4 Aug

UK property schemes help 40,000 households

UK property schemes help 40,000 households

The government's Help to Buy schemes have played a key role in enabling first-time buyers to step onto the property ladder.

Housing and planning minister Brandon Lewis believes the latest figures show how crucial the initiative has been in helping households across the UK.

More than 32,500 have bought new homes via the equity loan and NewBuy options, with a further 7,300 sales taking place using the mortgage guarantee scheme.

The minister also stressed the programme had played a vital part in encouraging the building of new homes across the country and boosting the construction industry.

Over 80 per cent of sales have gone to first-time buyers and involved new build properties - leading to a 34 per cent increase in private house building during the first year of the scheme.

UK house building is now at the highest level since 2007 as developers take advantage of the increase in demand generated by the Help to Buy initiative. Figures also reveal the country's construction sector has grown for the past 12 months, with many firms taking on new workers at record rates.

Mr Lewis said: "It’s no accident that since the start of the scheme private house building has shot up by a third and continues to climb. Developers are increasing their output, and taking on new workers at the fastest rate since records began.

"And for the first time, we’re publishing post code level data about the scheme, so communities can see exactly how this vital part of our long term economic plan is improving the housing market and helping their area."

Many first-time buyers are attracted by the numerous benefits of the schemes, with the main advantage being the average price of a home is below the national average at £208,000 under the equity loan and £151,000 under the mortgage guarantee.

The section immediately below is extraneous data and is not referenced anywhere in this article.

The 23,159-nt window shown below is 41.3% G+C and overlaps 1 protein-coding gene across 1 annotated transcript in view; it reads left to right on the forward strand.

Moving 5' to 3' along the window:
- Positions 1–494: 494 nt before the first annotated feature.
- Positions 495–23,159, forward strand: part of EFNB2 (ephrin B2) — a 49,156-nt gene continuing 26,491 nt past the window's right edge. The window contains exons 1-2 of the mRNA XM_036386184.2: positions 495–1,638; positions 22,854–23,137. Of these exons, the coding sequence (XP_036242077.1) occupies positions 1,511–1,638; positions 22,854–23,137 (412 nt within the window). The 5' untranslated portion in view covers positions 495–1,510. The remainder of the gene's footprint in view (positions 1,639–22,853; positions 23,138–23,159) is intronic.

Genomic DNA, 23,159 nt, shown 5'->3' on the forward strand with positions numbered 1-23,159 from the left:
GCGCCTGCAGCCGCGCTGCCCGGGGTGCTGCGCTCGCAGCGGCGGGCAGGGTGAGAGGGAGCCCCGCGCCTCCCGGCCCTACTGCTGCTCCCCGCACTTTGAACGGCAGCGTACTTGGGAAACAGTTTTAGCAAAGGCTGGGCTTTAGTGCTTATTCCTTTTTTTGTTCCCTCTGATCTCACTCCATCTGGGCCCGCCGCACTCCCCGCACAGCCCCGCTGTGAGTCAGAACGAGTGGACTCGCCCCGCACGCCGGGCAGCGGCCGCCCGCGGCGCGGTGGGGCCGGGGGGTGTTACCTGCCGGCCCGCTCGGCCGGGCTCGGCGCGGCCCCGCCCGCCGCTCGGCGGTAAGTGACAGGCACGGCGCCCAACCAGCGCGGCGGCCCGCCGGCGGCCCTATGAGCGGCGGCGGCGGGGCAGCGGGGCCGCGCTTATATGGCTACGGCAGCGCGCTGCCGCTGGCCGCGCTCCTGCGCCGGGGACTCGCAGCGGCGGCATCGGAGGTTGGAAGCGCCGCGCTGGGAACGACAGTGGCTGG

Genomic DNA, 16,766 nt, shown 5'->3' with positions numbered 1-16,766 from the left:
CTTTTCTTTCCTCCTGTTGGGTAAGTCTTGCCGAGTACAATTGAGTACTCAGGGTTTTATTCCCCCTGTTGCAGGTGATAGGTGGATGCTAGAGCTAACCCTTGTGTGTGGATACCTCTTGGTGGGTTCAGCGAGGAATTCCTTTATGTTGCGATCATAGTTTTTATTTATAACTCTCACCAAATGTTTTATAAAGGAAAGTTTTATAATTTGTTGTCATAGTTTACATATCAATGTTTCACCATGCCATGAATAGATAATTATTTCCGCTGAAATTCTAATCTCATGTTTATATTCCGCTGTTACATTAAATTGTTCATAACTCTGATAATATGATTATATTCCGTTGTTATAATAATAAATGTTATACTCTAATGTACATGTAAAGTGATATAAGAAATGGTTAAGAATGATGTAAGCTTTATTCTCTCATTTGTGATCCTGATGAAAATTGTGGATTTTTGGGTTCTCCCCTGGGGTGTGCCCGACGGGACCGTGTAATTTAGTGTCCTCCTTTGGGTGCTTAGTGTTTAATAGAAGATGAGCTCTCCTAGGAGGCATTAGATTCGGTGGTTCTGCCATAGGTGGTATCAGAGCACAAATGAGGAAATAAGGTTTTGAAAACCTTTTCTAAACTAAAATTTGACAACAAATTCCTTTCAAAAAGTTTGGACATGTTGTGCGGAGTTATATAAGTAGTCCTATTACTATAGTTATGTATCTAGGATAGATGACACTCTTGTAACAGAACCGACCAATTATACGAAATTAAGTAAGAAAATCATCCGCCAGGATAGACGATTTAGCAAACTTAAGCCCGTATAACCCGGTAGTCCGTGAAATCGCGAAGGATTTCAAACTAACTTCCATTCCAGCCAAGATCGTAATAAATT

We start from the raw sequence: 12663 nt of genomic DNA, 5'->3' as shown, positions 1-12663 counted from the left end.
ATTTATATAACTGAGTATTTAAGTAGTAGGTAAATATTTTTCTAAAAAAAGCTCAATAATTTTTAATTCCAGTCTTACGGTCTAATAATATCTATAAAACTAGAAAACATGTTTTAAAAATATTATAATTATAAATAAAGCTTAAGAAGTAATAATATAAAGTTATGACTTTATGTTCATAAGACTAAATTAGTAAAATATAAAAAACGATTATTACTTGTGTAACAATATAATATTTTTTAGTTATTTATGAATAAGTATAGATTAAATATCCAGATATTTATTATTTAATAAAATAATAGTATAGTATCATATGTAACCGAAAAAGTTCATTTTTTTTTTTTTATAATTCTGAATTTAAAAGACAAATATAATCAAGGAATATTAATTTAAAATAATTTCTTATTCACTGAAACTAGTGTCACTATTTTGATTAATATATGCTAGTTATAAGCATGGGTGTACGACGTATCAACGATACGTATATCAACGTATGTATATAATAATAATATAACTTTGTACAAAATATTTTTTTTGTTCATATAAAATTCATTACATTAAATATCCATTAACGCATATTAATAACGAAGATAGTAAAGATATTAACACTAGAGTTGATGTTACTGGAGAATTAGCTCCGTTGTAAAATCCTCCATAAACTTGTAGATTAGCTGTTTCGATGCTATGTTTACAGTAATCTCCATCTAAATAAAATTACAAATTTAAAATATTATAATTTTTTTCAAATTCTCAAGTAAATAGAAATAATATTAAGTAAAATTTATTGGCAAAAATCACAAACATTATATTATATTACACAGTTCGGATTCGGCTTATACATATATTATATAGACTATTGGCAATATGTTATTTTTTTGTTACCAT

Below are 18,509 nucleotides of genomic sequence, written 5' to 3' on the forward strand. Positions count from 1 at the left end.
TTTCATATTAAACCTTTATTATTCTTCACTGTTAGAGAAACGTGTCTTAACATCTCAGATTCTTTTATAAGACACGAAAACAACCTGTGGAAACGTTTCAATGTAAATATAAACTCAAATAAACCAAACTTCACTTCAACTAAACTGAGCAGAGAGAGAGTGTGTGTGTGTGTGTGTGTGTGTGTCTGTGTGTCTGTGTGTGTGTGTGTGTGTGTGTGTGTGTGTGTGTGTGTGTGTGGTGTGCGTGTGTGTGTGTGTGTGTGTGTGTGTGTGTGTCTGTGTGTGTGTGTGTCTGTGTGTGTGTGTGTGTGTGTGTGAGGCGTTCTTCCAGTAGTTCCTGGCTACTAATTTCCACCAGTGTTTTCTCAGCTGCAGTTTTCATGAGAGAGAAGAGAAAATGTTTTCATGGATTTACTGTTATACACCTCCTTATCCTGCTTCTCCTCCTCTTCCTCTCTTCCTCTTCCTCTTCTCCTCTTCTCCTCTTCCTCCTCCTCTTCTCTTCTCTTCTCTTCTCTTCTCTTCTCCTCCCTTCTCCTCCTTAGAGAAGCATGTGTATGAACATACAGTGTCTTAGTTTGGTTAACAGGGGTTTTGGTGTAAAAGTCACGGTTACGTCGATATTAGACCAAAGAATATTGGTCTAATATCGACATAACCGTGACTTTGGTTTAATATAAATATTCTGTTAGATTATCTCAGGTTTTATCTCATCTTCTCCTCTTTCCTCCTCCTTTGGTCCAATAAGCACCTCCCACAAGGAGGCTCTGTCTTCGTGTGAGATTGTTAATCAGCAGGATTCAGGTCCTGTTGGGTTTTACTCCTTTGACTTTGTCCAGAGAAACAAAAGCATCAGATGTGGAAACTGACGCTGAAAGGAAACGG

David Newnes, director of Your Move and Reeds Rains, believes that Help to Buy has provided a valuable service for first-time buyers since it was launched.

He added that many people attempting to purchase their first home are still having to rely on the Bank of Mum and Dad but the need for such large deposits is reduced under the scheme.

"However, it’s still crucial that the government continues to support those aspiring home owners who don’t necessarily have the financial support from parents or other family members for their deposit," he added.

Mr Newnes also warned that the government needs to ensure in the long-term that a rise in the base rate of interest will not have a negative impact on affordability for new home owners.

In June, more than 4,300 households in England used the government's Help to Buy loan scheme - the highest monthly total since the scheme began in 2013.

According to the figures from the Department for Communities and Local Government, a total of £1.1 billion of loans had been offered, with more than two-thirds of buyers taking out a 95 per cent mortgage and with the rest opting to put down larger deposits.ADNFCR-1222-ID-801739594-ADNFCR

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